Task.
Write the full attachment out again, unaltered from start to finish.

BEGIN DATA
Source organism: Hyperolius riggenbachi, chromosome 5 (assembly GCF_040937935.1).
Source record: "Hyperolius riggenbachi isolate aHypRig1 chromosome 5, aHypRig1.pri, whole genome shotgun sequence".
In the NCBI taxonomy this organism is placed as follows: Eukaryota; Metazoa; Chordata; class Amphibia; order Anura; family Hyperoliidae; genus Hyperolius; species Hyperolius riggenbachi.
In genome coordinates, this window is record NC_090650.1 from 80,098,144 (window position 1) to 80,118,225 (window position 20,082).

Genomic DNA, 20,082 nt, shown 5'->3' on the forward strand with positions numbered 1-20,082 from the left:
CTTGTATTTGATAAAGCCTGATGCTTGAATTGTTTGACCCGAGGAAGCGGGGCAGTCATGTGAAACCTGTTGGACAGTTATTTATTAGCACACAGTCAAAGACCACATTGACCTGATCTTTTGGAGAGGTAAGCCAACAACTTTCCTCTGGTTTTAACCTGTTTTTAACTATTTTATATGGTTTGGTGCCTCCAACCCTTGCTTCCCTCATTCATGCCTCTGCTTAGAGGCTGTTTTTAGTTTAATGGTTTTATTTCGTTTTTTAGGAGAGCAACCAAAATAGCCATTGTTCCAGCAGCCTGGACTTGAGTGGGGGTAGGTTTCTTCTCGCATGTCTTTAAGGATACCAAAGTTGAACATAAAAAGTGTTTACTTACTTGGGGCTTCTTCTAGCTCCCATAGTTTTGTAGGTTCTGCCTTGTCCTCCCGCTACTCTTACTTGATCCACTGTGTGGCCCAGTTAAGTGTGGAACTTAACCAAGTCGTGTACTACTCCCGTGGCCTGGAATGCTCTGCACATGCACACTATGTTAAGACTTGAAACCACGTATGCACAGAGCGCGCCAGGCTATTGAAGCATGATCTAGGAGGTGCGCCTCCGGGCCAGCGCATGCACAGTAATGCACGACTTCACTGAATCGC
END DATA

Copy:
Source organism: Hyperolius riggenbachi, chromosome 5 (assembly GCF_040937935.1).
Source record: "Hyperolius riggenbachi isolate aHypRig1 chromosome 5, aHypRig1.pri, whole genome shotgun sequence".
In the NCBI taxonomy this organism is placed as follows: Eukaryota; Metazoa; Chordata; class Amphibia; order Anura; family Hyperoliidae; genus Hyperolius; species Hyperolius riggenbachi.
In genome coordinates, this window is record NC_090650.1 from 80,098,144 (window position 1) to 80,118,225 (window position 20,082).

Genomic DNA, 20,082 nt, shown 5'->3' on the forward strand with positions numbered 1-20,082 from the left:
CTTGTATTTGATAAAGCCTGATGCTTGAATTGTTTGACCCGAGGAAGCGGGGCAGTCATGTGAAACCTGTTGGACAGTTATTTATTAGCACACAGTCAAAGACCACATTGACCTGATCTTTTGGAGAGGTAAGCCAACAACTTTCCTCTGGTTTTAACCTGTTTTTAACTATTTTATATGGTTTGGTGCCTCCAACCCTTGCTTCCCTCATTCATGCCTCTGCTTAGAGGCTGTTTTTAGTTTAATGGTTTTATTTCGTTTTTTAGGAGAGCAACCAAAATAGCCATTGTTCCAGCAGCCTGGACTTGAGTGGGGGTAGGTTTCTTCTCGCATGTCTTTAAGGATACCAAAGTTGAACATAAAAAGTGTTTACTTACTTGGGGCTTCTTCTAGCTCCCATAGTTTTGTAGGTTCTGCCTTGTCCTCCCGCTACTCTTACTTGATCCACTGTGTGGCCCAGTTAAGTGTGGAACTTAACCAAGTCGTGTACTACTCCCGTGGCCTGGAATGCTCTGCACATGCACACTATGTTAAGACTTGAAACCACGTATGCACAGAGCGCGCCAGGCTATTGAAGCATGATCTAGGAGGTGCGCCTCCGGGCCAGCGCATGCACAGTAATGCACGACTTCACTGAATCGC